How, when and why do you split middle school and high school?
Here is how I responded to the question:
In my previous youth ministry position, I was given the option to leave middle school and high school combined or to split them. Logistically, it would be easier to combine the groups, but I would lose some high school students if they were in the same program as middle school students. If I split the groups, it would mean two separate programs on two different nights, and each program would cater to the developmental, environmental and theological needs of each age group.
After much contemplation, prayer and research, I decided to split the groups. I was too convinced that there are major differences (theological, social, developmental and emotional) between middle school and high school, and each needs their own environment.
If you spend more than five minutes with a middle school student, you will quickly notice their uniqueness. Middle school students are concrete thinkers. They cannot think abstractly. They need life to be black and white. Middle schoolers are also intuitive. Somehow, they manage to feel their way through life. Middle schoolers are emotional basket cases. Their emotional worlds consist of many highs and lows. So let the drama unfold and be the stable adult who anchors them in reality while affirming their crazy emotions. They need consistent adult relationships because they are so dependent. They also need to experience the affective side of God’s character. They need to feel Jesus in addition to just learning about him. This is why worshiping through music and environment are such a big deal for middle school students.
Nuclear fission is the splitting of a large atom into two smaller ones. It takes little energy to split the large atom, but the outcome is very explosive when you make the split. I felt the same way about splitting middle school and high school. It is pretty clear I had to make the split, and it would take some time and effort to do it, but I knew it would be so beneficial to the middle schoolers because they need their own environment due to their life experiences, life expectations and life examples. The beauty about applying nuclear fission to combined youth groups is that it automatically releases enough momentum to generate two distinct groups.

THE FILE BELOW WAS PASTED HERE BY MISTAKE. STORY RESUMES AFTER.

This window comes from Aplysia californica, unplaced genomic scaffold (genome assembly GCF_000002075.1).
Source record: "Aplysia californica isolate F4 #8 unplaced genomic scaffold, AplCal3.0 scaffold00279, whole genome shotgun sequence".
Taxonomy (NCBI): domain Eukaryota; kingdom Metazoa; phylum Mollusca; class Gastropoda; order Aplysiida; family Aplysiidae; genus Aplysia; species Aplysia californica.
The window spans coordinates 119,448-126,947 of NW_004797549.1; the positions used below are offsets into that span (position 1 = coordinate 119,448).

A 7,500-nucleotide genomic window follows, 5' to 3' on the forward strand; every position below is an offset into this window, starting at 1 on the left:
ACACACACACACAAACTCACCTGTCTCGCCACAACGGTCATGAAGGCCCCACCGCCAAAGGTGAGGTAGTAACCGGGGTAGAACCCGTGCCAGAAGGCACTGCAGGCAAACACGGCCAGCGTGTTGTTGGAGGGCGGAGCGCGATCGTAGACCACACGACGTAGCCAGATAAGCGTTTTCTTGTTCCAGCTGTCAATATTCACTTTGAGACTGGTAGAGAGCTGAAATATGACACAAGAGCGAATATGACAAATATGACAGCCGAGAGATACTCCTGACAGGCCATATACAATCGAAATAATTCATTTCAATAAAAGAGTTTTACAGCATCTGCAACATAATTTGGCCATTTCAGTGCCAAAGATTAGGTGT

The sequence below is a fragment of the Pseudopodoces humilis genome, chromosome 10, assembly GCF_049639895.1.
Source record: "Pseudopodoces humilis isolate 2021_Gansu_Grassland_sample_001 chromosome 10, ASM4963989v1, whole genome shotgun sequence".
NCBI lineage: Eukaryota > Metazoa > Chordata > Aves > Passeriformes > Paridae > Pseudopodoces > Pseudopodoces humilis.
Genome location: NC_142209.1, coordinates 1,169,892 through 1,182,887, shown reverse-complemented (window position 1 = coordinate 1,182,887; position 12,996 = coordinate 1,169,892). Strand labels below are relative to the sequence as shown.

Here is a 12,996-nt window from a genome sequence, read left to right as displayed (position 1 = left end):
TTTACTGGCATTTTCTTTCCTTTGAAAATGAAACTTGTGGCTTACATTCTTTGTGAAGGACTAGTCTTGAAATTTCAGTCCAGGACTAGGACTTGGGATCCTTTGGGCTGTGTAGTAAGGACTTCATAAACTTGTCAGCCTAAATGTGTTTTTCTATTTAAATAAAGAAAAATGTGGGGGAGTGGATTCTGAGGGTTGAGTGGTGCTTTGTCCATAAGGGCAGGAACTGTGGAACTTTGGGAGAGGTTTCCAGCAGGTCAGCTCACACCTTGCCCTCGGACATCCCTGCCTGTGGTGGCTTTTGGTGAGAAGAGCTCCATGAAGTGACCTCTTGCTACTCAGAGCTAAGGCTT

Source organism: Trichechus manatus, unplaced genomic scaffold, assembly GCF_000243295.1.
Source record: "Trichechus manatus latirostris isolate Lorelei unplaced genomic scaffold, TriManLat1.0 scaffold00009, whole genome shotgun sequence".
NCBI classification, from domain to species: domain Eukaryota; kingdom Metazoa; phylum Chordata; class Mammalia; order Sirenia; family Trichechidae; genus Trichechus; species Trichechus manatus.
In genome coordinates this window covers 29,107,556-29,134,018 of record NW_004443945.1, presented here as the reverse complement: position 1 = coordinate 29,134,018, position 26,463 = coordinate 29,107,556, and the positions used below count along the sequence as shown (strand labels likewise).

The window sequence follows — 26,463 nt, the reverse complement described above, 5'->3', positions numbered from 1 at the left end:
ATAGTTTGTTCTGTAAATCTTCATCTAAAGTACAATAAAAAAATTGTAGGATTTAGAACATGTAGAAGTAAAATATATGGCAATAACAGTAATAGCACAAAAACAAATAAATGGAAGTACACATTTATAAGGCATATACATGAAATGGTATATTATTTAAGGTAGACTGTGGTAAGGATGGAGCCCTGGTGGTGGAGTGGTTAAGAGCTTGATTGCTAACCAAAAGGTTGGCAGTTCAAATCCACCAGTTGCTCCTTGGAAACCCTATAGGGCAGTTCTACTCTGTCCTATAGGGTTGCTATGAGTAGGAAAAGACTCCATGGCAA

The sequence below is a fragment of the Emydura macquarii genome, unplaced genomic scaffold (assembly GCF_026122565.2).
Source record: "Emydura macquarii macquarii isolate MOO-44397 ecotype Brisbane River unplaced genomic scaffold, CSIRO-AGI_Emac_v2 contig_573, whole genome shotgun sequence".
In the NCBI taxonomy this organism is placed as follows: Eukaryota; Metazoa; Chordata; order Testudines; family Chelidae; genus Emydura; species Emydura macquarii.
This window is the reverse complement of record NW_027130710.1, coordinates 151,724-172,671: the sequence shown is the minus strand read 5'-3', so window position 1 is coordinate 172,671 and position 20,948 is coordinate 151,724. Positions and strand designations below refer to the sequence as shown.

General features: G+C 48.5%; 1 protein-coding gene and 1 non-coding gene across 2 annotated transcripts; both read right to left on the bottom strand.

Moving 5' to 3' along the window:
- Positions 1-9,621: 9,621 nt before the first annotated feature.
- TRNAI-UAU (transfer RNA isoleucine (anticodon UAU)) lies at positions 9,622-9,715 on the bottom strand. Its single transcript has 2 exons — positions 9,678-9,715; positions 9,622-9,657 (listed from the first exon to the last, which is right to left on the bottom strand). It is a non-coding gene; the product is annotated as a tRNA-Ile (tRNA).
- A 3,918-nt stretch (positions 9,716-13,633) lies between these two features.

So how does a youth pastor go about splitting the groups?
When I did it, I used the acronym RARE, which helped me think through each component when splitting one combined program to create two programs. Here is how I designed one specific targeted program for middle school students.
I secured a space designated for middle school. Having a room is vitally important. Environment is everything for middle schoolers. Middle school students need a climate that is welcoming and warm. It helps if the room is fairly open so they can run around and burn off some of their energy.
Getting more consistent adult volunteers to volunteer in middle school ministry will help middle schoolers relationally connect. The aim is to have one committed and caring adult for every five to eight kids. Middle schoolers need proactive support. All middle school kids need to have an adult leader look into their eyes and say something nice about them. Having affirming adult volunteers will assist in creating a safe, warm and welcoming middle school environment.
Find specific middle school resources. Middle school ministry resources will help your programs meet the developmental, environmental and theological needs for each middle school kid. Middle schoolers love games. There are tons of great youth group game Web sites and books. Find a great middle school curriculum. Curriculum will help lighten your workload, as well as help teach you how middle schoolers learn and experience the Bible. Also, find a winter or summer camp that is specific to middle school. Middle schoolers need time to retreat that includes fun, Jesus and sugar.
A passion for middle school ministry is a requirement when making the split. If you are not passionate about middle school, you need to find someone who is. It is a disservice to middle schoolers if their youth pastor isn’t excited to be ministering to them.
I have really grown to love working with middle schoolers. They have taught me an enormous amount about how to follow God. Middle schoolers have this tenacious way to run after Jesus. They simply have no problem expressing how they feel toward God.
I am so glad I made the split. Yes, it did take a lot of prayer, a little more work and required one more ministry night out, but it was worth it. Each age group deserves its own time and program.